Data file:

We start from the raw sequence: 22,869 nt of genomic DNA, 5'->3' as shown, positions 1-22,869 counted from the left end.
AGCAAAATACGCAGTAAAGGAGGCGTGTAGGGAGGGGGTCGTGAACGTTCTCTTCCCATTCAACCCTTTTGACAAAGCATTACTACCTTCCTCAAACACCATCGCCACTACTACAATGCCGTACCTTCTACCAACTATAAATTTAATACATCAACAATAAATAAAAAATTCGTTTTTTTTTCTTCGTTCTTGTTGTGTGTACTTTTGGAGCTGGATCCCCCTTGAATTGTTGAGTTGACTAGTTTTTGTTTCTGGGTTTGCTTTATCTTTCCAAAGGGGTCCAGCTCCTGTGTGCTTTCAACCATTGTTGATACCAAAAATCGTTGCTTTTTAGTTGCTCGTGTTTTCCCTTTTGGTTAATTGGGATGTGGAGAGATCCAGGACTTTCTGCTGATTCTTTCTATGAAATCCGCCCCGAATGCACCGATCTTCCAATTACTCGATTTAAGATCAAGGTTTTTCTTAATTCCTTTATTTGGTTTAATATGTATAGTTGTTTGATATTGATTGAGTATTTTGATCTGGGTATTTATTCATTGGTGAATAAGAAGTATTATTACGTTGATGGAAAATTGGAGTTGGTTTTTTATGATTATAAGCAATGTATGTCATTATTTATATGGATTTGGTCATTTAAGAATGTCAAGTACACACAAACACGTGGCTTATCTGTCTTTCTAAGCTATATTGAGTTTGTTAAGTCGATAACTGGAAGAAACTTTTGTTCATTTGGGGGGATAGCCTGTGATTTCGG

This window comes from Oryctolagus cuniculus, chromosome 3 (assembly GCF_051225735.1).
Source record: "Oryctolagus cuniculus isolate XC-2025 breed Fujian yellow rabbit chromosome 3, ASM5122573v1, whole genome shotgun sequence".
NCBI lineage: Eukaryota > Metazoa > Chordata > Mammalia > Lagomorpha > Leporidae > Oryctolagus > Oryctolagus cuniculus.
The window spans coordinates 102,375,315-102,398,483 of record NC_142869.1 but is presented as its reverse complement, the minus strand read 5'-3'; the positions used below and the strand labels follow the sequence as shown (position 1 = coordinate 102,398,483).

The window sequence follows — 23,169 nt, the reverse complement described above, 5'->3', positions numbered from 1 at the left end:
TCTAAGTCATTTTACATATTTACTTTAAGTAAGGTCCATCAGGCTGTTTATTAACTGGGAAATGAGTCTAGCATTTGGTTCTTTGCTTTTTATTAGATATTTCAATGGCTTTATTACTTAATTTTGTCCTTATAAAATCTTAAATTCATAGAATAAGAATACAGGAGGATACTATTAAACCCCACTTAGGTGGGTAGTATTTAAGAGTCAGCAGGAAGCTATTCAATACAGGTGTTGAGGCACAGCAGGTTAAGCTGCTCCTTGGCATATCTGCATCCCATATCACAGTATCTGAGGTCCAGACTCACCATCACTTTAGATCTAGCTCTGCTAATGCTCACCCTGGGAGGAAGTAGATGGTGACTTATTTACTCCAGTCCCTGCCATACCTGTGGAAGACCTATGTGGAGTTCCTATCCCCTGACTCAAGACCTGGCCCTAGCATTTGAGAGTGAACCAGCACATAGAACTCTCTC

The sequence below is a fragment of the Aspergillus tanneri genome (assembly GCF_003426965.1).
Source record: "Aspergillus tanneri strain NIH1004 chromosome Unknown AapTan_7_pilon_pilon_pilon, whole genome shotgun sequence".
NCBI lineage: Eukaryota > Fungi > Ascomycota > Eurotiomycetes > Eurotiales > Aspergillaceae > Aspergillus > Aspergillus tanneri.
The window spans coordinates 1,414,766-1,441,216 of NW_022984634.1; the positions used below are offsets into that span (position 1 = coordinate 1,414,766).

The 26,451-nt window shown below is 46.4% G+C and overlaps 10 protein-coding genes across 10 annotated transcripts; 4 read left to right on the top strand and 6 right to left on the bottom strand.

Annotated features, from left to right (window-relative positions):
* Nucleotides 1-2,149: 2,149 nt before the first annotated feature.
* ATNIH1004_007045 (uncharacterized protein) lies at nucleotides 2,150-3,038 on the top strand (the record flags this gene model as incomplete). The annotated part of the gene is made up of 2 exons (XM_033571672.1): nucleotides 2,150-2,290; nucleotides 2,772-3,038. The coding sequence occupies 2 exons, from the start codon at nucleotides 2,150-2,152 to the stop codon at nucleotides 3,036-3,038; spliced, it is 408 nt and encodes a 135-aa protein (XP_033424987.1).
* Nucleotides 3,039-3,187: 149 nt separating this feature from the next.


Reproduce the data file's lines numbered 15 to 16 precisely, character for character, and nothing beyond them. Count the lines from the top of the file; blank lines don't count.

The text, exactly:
* Nucleotides 1-2,149: 2,149 nt before the first annotated feature.
* ATNIH1004_007045 (uncharacterized protein) lies at nucleotides 2,150-3,038 on the top strand (the record flags this gene model as incomplete). The annotated part of the gene is made up of 2 exons (XM_033571672.1): nucleotides 2,150-2,290; nucleotides 2,772-3,038. The coding sequence occupies 2 exons, from the start codon at nucleotides 2,150-2,152 to the stop codon at nucleotides 3,036-3,038; spliced, it is 408 nt and encodes a 135-aa protein (XP_033424987.1).